Groups of students, faculty members and community leaders sat at tables and discussed their options, working on designs with materials like pipe cleaners, duct tape and clay.
Their challenge? To re-design an aspect of higher education.
The Oct. 11 event at the University of Minnesota kicked off the Higher Ed Redesign Initiative, an effort to apply design thinking to rethink the way higher education works.
“There’s pretty strong interest in the idea that this old order is ending here in terms of what higher ed looks like,” said David Weerts, co-director of the University’s Jandris Center for Innovative Higher Education
The center — part of the College of Education and Human Development — spearheaded the initiative and is partnering with the College of Design and the Midwestern Higher Education Compact.
The initiative is an effort to use design thinking to re-imagine different aspects of higher education that are often taken for granted.
One-hundred people attended the event and more than 50 were on the waiting list, Weerts said. Participants split into 12 groups, and each worked on one of four challenges.
In one challenge, the group was asked to create a $10,000 bachelor’s degree for a theoretical student whose immigration status made her ineligible for financial aid.
Alex Hermida, a third-year doctoral candidate in CEHD, attended the event and worked on one of the challenges.
“These are very complicated problems, and I don’t think we necessarily came up with a solution,” Hermida said. “We came up with ways to look at the problem.”
The initiative is based on the National Center for Public Policy and Higher Education’s Associates Program, which was in operation from 2000-11.
The program brought in professors, policy makers and others to discuss issues facing higher education.
“We’re looking at this as the next generation of that program,” Weerts said.
Design thinking is a process where when working on theoretical concepts, something concrete has to be produced in the end, said Virajita Singh, a senior research fellow and adjunct assistant professor in CDES.
“Oftentimes we can get caught in abstractions and then it’s very easy to get lost there or assume things that may not actually be real,” she said.
Building prototypes can help the designer see things they hadn’t thought of before, Singh said, and critiques allow them to talk about what their initial goals were and if their design changed.
The prototypes developed at the event were photographed, and the groups were videotaped talking about their designs.
People involved with the initiative will critique the prototypes, Weerts said. They’ll be used in planning future design challenges but will not necessarily be put into practice.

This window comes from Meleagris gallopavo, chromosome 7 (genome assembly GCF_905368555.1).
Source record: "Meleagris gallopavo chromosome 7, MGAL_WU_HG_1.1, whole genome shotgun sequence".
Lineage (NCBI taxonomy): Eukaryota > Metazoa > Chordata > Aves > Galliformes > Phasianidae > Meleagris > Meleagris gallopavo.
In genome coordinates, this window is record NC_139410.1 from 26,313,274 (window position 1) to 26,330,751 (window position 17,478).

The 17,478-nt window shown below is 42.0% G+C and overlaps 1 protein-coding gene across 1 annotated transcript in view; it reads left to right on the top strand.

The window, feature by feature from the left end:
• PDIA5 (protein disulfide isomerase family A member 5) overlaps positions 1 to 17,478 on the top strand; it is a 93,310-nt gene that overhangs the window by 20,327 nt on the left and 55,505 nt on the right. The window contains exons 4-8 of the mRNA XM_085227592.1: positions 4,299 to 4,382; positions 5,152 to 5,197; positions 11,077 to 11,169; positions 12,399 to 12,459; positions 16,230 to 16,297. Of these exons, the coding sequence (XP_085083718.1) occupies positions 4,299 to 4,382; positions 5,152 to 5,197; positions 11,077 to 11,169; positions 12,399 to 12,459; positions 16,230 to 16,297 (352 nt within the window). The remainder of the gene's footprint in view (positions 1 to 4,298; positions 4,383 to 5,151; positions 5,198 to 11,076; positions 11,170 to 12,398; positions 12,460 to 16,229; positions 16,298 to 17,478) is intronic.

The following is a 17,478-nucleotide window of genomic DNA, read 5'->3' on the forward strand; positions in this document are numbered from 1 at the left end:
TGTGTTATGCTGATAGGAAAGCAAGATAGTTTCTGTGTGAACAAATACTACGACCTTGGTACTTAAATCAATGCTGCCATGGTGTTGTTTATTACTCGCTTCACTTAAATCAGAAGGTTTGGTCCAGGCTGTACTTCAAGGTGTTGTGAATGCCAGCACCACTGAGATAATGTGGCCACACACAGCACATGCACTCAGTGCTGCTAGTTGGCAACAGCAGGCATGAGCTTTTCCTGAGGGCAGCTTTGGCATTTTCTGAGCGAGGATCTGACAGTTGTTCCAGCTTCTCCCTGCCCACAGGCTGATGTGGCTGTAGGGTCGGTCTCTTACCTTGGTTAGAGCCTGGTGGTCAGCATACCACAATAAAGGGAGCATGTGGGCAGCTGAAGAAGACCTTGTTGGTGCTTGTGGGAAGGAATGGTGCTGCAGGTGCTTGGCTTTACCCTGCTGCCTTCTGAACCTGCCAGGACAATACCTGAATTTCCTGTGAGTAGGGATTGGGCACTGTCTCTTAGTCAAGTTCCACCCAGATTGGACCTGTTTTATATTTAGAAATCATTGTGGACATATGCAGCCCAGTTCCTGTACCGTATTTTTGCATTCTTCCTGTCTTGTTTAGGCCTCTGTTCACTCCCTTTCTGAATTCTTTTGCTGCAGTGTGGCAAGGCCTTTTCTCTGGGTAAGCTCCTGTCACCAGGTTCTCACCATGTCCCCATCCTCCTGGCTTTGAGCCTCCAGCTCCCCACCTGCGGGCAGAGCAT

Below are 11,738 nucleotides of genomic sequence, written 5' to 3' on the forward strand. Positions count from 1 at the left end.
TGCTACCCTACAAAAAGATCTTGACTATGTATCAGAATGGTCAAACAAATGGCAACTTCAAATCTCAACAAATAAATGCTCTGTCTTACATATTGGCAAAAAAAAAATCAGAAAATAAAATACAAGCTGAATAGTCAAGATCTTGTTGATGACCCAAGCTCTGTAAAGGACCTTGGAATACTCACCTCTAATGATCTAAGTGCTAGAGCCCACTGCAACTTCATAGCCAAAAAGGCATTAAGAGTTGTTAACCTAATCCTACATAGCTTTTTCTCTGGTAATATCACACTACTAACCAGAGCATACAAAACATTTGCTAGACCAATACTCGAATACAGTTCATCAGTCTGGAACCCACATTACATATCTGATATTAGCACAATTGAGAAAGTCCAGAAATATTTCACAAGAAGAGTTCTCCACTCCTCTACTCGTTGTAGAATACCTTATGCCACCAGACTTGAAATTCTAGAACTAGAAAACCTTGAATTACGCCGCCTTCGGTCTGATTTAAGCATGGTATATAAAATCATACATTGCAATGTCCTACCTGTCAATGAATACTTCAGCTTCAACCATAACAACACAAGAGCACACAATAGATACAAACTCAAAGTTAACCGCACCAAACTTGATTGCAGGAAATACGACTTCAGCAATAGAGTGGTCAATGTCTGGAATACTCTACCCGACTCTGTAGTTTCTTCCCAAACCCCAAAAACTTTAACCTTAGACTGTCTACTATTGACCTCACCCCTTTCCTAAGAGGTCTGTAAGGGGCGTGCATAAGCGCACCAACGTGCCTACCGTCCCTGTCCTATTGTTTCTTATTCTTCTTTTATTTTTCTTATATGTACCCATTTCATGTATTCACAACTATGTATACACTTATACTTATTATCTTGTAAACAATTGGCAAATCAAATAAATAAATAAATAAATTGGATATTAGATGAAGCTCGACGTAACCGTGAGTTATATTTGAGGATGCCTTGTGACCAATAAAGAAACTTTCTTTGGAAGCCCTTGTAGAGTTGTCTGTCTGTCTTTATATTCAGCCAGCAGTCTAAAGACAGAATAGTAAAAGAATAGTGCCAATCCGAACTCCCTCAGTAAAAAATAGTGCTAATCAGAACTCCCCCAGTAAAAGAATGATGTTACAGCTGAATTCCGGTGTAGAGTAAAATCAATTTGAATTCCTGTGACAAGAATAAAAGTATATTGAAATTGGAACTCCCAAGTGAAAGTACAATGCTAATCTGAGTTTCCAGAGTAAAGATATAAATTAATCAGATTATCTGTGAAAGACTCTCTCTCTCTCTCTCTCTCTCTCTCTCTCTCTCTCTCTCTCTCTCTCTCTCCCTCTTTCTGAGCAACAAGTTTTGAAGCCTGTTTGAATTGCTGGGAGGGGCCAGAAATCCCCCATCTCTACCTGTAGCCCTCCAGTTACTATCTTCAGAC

A new way of thinking
Design thinking in other fields has just developed over the past decade, Singh said, but is growing fast.
Singh is also working on an initiative through CDES to apply design thinking to the University’s missions of teaching, research and outreach.
This summer, she collaborated with local government to use design thinking for solving the issue of homelessness. She is also working with Allina and other health care organizations to apply design thinking to the health care industry.
“They’ve sort of woken up to the fact that, ‘Oh, design thinking is something we could use,’” Singh said.
Members of the Redesign Initiative are in the process of obtaining funding, Weerts said, and will potentially be a multi-year program.
“The workshop was itself a prototype for how we might run these experiences,” Singh said, “and the results of that are going to inform us.”
Hermida said before he attended the event, he wasn’t sure how it was going to work. But afterward, he said he realized design thinking is applicable to all disciplines.
“It’s exciting because it appeals not only to visual learners, but it’s kinesthetic, it’s auditory, it’s all the different ways we can learn,” he said.
As it looks to the future, the group is deciding how big the initiative should be and who should be involved, Singh said.
She said she sees the initiative happening on different scales — at the University, in partnerships across multiple institutions and potentially at the national level.
There are similar innovation efforts happening across the country, but this is the first partnership within a large university.
“There’s unlimited potential about ‘Where does that go?’” she said. “And so we’re starting here.”
UMN students have traveled to Florida colleges to collaborate with students on various projects.
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